The most obvious difference between the Instax Mini 12 and its predecessor, the Fujifilm Instax Mini 11, is the bubble-like body. The new shape has a fun aesthetic and is arguably a little friendlier looking than the previous model. It does, however, have a slightly less defined grip, which you may find leaves it feeling less secure in the hand.

Fufjifilm has also done away with the pop-out button for extending the lens, replacing it with a rotating lens collar that powers up the camera and can be used to access the close-up mode. With only the lens collar and shutter button for controls, the Mini 12 really couldn’t be much simpler to use.

Perhaps the most important update, however, is the viewfinder parallax correction. The Mini 12, like all analogue Instax cameras, uses a simple optical viewfinder mounted next to the lens. While this gives you a fairly good approximation of your framing at longer distances, it can become increasingly inaccurate as you frame closer to the lens. The inclusion of parallax correction enables the camera to slightly shift the framing within the viewfinder while in the close-up mode to give you a more accurate representation of what will be in the resulting photo.

Another, more minor, change is the new shutter button. While the previous Mini 11 had the option to add silicone toppers to the button, adding both some tactile feedback and the ability to customise the camera’s look, the Mini 12’s shutter release is round, flat and almost flush with the camera.

Fujifilm Instax Mini 12: What do we like?

One of the main selling points of the Instax Mini 12 is its simplicity. Just pop in a pair of AA batteries, load up a canister of film and you’re ready to point and shoot. The camera should be easy to master for adults and kids alike, with the whole thing being very intuitive.

While some instant cameras can rely on guesswork and a little luck to line up correctly, the optical viewfinder in the Instax Mini 12 is refreshingly true to life. The handy guides within the viewfinder give a clear indication as to where the centre of your shot needs to be and the parallax correction – although only small – is really useful for framing close-ups.

The printed photos also pack plenty of retro charm. If you’re in the instant camera game for the joy of a nostalgic print, then the Instax Mini 12 shouldn’t disappoint. With a hint of grain and just enough detail squeezed into the credit card-sized prints, the Mini 12 captures memories in an authentic, albeit hazy, style.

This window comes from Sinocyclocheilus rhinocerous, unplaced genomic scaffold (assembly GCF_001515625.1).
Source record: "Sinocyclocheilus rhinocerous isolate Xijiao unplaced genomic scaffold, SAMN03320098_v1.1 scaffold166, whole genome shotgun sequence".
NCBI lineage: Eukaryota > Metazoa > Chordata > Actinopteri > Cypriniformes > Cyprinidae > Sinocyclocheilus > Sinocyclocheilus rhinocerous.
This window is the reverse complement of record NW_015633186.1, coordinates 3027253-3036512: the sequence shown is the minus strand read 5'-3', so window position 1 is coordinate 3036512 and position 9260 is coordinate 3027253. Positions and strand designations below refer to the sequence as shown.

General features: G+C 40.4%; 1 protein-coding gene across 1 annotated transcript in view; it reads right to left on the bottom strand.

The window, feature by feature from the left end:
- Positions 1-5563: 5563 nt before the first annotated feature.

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Fujifilm Instax Mini 12: How could it be improved?

While the simple controls on the Fujifilm make it a fantastic option for beginners, it can be a bit of a double-edged sword as the automatic settings still aren’t as clever as we’d like.

Like all of Fujifilm’s entry-level Instax cameras, the Mini 12 features an always-on flash. While this works brilliantly for ensuring well-lit exposures while indoors and in shadier spots, our test photos taken on a bright, overcast day – normally ideal stable conditions for portrait photography – were washed out and overexposed. Having the ability to toggle the flash off when it’s not needed would be a big improvement, though you could always just cover it with your finger.

I’m also not completely sold on the redesigned shape. While it looks cuter and more cuddly than before, its rounded design makes it a little more difficult to grip, especially in larger hands. The included wrist strap adds some comfort but it would be nice if there was a neck strap option, too.

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Fujifilm Instax Mini 12: Should you buy it?

The Fujifilm Instax Mini 12 is a great entry-level instant film camera. At a price of just £80, it offers heaps of fun, a cool aesthetic and a set of intuitive controls that will set even the biggest instant camera newbie at ease.

If you’re a stickler for details and consistency, however, you may wish to look elsewhere. Despite Fujifilm’s automatic exposure tweaks, there’s still an unpredictability that’s pretty difficult to overcome. If you’re after more control – and your budget can stretch to it – you may wish to consider the Instax Mini 90 or the hybrid Instax Mini Evo.